It depends on whether you are talking about the front sprocket (the one at the pedals, called a chainring) or the sprocket at the rear derailleur.
The lowest gear at the front is the smallest sprocket/chainring. The lowest gear at the rear is the largest sprocket. So if you combine the smallest sprocket at the front with the largest sprocket in the rear you have the lowest gear available on your bike.
Larrge at the front and small at the rear
the smallest sprocket is the highest gear.
The sprocket on the nose of the crankshaft that drives the cam sprocket.
Chain is on the smallest sprocket on the crank and on the largest sprocket on the rear wheel
Depends on if you're looking at the wheel or if you're looking at the pedals. 1st gear, the one where pedalling is easiest, is the biggest sprocket at the rear, and the smallest chainwheel at the front.
On a bike there's one(or more) front sprocket(s) by the pedals connected by a chain to one(or more) rear sprocket(s) by the rear wheel. As the wheel isn't driven directly by the pedals, and there's usually a difference in size between the front & rear sprocket this constitutes a gear.
1st gear is the gear where you can pedal with the least resistance. For a bicycle with external gears the chain should be on a big sprocket at the back and a small chainwheel at the front.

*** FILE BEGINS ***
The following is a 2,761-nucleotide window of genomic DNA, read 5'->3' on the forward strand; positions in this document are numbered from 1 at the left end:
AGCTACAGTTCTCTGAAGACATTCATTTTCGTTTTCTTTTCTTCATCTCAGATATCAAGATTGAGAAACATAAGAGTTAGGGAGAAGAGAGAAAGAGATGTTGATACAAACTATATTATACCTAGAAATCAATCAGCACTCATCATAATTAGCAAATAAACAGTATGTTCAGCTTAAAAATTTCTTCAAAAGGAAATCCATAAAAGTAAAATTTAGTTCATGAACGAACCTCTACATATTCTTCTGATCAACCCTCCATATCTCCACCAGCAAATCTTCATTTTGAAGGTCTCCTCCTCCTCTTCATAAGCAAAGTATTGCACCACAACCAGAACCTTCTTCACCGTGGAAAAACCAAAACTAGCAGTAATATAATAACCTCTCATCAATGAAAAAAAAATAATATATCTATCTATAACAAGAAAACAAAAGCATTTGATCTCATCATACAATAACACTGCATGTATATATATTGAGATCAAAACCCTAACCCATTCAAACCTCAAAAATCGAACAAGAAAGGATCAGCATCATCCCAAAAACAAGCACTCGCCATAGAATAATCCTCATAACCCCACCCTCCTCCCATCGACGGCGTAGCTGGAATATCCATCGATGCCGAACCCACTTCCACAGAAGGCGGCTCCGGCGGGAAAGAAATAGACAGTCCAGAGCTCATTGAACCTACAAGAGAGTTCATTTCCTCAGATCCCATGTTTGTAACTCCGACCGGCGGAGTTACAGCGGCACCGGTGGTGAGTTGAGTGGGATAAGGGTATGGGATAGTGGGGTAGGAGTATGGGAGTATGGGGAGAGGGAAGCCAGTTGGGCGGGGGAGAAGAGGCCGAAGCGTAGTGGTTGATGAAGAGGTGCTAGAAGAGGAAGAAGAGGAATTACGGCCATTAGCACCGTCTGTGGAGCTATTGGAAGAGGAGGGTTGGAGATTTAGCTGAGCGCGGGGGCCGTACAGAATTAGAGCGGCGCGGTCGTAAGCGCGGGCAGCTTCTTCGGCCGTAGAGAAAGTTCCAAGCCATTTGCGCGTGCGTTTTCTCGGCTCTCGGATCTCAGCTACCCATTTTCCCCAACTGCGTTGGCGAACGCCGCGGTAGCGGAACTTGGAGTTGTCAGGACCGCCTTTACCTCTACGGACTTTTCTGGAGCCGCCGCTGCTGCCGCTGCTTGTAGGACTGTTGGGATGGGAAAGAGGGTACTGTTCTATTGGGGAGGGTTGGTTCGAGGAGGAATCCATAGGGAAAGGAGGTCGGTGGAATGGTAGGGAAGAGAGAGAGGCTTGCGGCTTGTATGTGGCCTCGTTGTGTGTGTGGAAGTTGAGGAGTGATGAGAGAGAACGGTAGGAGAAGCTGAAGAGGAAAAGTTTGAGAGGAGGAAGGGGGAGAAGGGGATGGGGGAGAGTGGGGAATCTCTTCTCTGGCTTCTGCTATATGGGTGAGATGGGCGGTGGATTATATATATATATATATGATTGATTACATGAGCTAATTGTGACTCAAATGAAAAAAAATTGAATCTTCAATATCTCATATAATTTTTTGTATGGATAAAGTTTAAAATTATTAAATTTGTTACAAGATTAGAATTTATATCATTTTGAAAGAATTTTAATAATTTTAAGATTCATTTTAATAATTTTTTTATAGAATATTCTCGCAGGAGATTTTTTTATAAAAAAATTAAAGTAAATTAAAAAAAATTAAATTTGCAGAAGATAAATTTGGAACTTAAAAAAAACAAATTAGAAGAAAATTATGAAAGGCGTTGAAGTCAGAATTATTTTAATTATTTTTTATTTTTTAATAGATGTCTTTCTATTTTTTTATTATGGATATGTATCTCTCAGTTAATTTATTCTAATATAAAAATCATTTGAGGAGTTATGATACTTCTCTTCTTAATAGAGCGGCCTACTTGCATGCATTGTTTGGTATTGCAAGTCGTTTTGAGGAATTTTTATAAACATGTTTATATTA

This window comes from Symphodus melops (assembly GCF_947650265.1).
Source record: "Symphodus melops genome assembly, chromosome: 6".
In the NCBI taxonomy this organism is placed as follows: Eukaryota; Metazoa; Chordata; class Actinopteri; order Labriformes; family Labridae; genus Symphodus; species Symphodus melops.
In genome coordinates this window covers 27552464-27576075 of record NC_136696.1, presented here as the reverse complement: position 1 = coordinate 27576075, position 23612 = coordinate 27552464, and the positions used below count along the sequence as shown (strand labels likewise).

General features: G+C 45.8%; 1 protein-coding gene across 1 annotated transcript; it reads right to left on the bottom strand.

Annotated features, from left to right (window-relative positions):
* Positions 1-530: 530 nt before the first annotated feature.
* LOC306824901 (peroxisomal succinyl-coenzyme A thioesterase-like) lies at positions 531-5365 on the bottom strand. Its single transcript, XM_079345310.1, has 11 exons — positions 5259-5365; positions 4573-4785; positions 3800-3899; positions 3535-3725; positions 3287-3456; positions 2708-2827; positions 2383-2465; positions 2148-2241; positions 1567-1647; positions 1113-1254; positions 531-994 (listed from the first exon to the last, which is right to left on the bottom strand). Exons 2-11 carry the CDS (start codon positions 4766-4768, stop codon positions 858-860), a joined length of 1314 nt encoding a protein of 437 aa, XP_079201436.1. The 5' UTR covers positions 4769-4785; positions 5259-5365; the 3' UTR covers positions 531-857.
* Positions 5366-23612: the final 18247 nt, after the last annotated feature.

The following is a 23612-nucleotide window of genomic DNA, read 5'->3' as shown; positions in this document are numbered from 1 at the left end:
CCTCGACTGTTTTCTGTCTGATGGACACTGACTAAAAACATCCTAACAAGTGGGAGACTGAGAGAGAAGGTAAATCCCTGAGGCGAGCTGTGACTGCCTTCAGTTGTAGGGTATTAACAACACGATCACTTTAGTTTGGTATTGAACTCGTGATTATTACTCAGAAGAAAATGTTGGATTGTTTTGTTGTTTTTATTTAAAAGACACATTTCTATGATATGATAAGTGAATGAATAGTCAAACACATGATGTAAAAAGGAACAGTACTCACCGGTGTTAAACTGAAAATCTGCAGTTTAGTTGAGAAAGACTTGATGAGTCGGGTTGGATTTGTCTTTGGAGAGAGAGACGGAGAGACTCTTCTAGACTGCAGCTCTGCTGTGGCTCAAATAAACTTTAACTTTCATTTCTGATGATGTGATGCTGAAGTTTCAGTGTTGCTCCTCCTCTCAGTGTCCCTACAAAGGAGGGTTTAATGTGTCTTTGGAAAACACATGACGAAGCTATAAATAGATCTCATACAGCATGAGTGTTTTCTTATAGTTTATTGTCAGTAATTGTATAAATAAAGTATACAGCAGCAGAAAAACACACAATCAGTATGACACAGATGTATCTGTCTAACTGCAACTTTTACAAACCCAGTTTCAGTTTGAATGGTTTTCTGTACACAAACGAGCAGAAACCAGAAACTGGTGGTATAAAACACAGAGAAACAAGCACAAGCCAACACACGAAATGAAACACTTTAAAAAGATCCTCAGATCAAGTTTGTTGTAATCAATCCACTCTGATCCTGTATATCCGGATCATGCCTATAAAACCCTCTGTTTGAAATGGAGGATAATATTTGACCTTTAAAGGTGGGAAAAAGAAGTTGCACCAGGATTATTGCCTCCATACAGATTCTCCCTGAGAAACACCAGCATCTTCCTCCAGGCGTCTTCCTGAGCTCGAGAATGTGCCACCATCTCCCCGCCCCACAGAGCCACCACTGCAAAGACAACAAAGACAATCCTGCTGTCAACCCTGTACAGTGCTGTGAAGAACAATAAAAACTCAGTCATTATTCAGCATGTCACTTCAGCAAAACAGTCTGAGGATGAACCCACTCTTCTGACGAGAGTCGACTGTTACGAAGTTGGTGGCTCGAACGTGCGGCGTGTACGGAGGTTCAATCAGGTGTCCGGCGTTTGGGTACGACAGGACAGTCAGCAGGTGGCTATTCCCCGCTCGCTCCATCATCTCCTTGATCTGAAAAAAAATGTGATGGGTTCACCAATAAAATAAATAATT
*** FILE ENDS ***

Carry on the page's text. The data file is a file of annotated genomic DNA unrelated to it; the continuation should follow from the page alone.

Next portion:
In the gear shop where you found "Sprocket" the robot who follows you around. If you have yet to fine Sprocket go in the gear shop and he will be sleeping, ring the bell and he will wake up. He will follow you around... If you need help...( HINT )
If you move from a big chainwheel to a smaller chainwheel by the pedals, pushing the pedals will get easier. If you move from a big sprocket to a smaller sprocket by the rear wheel, pushing the pedals will get heavier.
You need two gears. One would be a sprocket. The other would be a straight bar with equally spaced gear teeth similar to the round gear teeth(sprocket). You can also acheive linear movement from circular movement using a belt. Take apart an old radio and see how the pointer is moved across the display using the Tuner Knob. Regards J Pi
calculating sprocket RPM is very easy if you know what the RPM of the drive sprocket is. If you know that then it is a simple fraction problem. If you make the drive gear the numerator or the top part of the fraction and the driven gear the denominator or the bottom part of the fraction (DRIVE/DRIVEN) I.E. if the drive sprocket has 25 teeth and your driven sprocket has 100 teeth (25/100) that will reduce to (1/4) or a 4:1 ratio. So if your drive sprocket is spinning at 1000 RPM then your driven sprocket will be spinning at 250 RPM. You can plug your specific sprocket tooth count into that equation and come up with the right answer.